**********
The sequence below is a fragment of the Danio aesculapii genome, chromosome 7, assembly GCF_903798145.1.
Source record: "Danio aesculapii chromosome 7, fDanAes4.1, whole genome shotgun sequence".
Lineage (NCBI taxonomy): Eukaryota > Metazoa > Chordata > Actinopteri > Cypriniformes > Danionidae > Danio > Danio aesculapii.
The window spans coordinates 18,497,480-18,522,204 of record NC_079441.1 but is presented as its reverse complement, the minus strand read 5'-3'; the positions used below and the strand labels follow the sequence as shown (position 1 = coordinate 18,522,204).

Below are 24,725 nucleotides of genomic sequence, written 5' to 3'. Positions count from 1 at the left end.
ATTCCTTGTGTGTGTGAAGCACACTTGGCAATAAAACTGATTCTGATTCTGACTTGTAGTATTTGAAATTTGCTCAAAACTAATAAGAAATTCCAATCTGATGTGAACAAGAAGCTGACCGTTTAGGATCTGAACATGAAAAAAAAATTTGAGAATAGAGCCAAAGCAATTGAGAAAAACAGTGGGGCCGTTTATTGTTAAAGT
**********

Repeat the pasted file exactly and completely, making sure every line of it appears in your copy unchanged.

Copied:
The sequence below is a fragment of the Danio aesculapii genome, chromosome 7, assembly GCF_903798145.1.
Source record: "Danio aesculapii chromosome 7, fDanAes4.1, whole genome shotgun sequence".
Lineage (NCBI taxonomy): Eukaryota > Metazoa > Chordata > Actinopteri > Cypriniformes > Danionidae > Danio > Danio aesculapii.
The window spans coordinates 18,497,480-18,522,204 of record NC_079441.1 but is presented as its reverse complement, the minus strand read 5'-3'; the positions used below and the strand labels follow the sequence as shown (position 1 = coordinate 18,522,204).

Below are 24,725 nucleotides of genomic sequence, written 5' to 3'. Positions count from 1 at the left end.
ATTCCTTGTGTGTGTGAAGCACACTTGGCAATAAAACTGATTCTGATTCTGACTTGTAGTATTTGAAATTTGCTCAAAACTAATAAGAAATTCCAATCTGATGTGAACAAGAAGCTGACCGTTTAGGATCTGAACATGAAAAAAAAATTTGAGAATAGAGCCAAAGCAATTGAGAAAAACAGTGGGGCCGTTTATTGTTAAAGT